Questions

I am building a freelance marketplace site. Apart from advertising, what revenue model options are available?

I am building a freelance marketplace site with a WordPress theme. The idea is like fiverr for the free sharing economy. Online services will be provided by users in exchange for points that can be used to trade for another service just like the barter system. Apart from advertising, what revenue model options are available? Would this idea work at all?

5answers

No idea is a bad idea !! And what works only they (world) can tell. Who knew the 140 characters could have revolutionized the world creating a parallel universe... So.. try it.. you never loose..

My personal opinion - I like it. There are some startups I have heard of who are doing the same thing for Social causes.

E.g, I can give away my time, or service (book keeping if I am an accountant). Money etc.

In nutshell, unlike Fiverr, freelancer or Guru, you currency is not money but "sweat currency". I am sure there would be marketers who can ask a programmer to create a website and in return help them with building there social media profile. I would do it .. so you already have 1 customer. I am willing to pay $9/Mo just to be on a platform, if there are more people.

Revenue Models -
1) Advertizing - this is for the dumbest of all.. Spoils the user experience. Had it been year 2000-2005 , i would have said ..go for it !!
2) Feature lock Freemium model - Like linkedin
3) Mail chimp model - where you limit the numbers for free customers

I see a potential.

You main concern here is not the revenue. I guess , it is the growth ! 2 sided market places are the toughest ones .

If we want to talk to me .. feel free..
I am willing to spare 30 mins (free) if you are not in a position to pay..
I love idea brainstorming :-) get a high from it !!!


Answered 5 years ago

Honestly, you're late to the game. I visited a website with the same business model last week. Also, in my opinion, WordPress wouldn't be the best way to implement such a site. Ideally, you'd have member logins and so forth, which are best handled some other way.

Yes, it's great to try a startup. And many projects have succeeded that weren't first to market. But don't forget to research existing solutions before reinventing the wheel. Look at how your competitors do it; and ask yourself how your site will compete, given their head start. Maybe it can, but look both ways before crossing the street.


Answered 5 years ago

In addition to advertising, the next two that jump right at me are transactional and subscription-based revenue models.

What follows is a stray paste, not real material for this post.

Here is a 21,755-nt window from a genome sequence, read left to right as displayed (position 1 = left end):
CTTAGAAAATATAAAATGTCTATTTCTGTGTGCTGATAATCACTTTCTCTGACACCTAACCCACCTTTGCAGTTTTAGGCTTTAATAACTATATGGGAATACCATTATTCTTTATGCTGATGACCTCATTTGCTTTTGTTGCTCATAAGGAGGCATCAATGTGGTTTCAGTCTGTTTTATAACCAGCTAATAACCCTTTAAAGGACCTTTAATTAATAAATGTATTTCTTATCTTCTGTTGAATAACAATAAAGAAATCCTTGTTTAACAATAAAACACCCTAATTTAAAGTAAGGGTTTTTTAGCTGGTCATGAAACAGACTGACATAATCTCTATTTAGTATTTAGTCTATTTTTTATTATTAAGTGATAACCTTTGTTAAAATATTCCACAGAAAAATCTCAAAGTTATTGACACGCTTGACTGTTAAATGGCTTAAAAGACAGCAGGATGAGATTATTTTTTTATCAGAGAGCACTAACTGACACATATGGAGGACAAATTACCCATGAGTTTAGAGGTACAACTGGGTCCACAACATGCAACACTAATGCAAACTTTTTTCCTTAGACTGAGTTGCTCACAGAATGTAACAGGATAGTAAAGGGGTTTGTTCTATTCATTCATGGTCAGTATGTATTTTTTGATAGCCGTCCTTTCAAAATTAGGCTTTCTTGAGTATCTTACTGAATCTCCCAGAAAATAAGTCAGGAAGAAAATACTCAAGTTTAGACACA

In terms of your second question, I think it's a very intriguing and out of the box thinking model. Marketplaces in general are very challenging to build traction on. Not only do you have to reach the point of liquidity (not to mention tipping) quickly, you have to do it while juggling other areas of your business. My recommendation is to not spend too much time in engineering your platform, you can simply tests out the concept by building some ad pages and see if there is demand. From there, just keep optimizing your funnel to see what's working and what's not.

In concept, I like your business model, but I do see some inherent challenges. Primarily, how do two people in your platform that are looking to barter, agree on equitable terms? If you're not using money as a common form of currency, what will you use in its place? How do you keep yourself from policing transactions when the value perception is intangible?


Answered 5 years ago

I love marketplaces and sharing! I have found that positioning and branding are key to any kind of revenue.

What services do you want your site to be known for?

For instance, Fiverr is best known for design and media services, Yelp is best for food and recreation, Angie's List for home and house services.

To build your user base, you'd want no barriers to entry. You could get people providing services or posting ads to "cash in" their currency once they are in, the currency will only work if it gives people security and trust. Either way, branding and niche first!

I work with startups that are in early growth and angel funding stages as well as Fortune 500 leaders.

To get traction you may need to mix Professonals in their fields with amateur or beginners. First goal is usefulness to casual visitors right away - that will give the eyeballs you need for revenue regardless.

Would love to hop on a call with you anytime!

Sincerely,
Arjun


Answered 5 years ago

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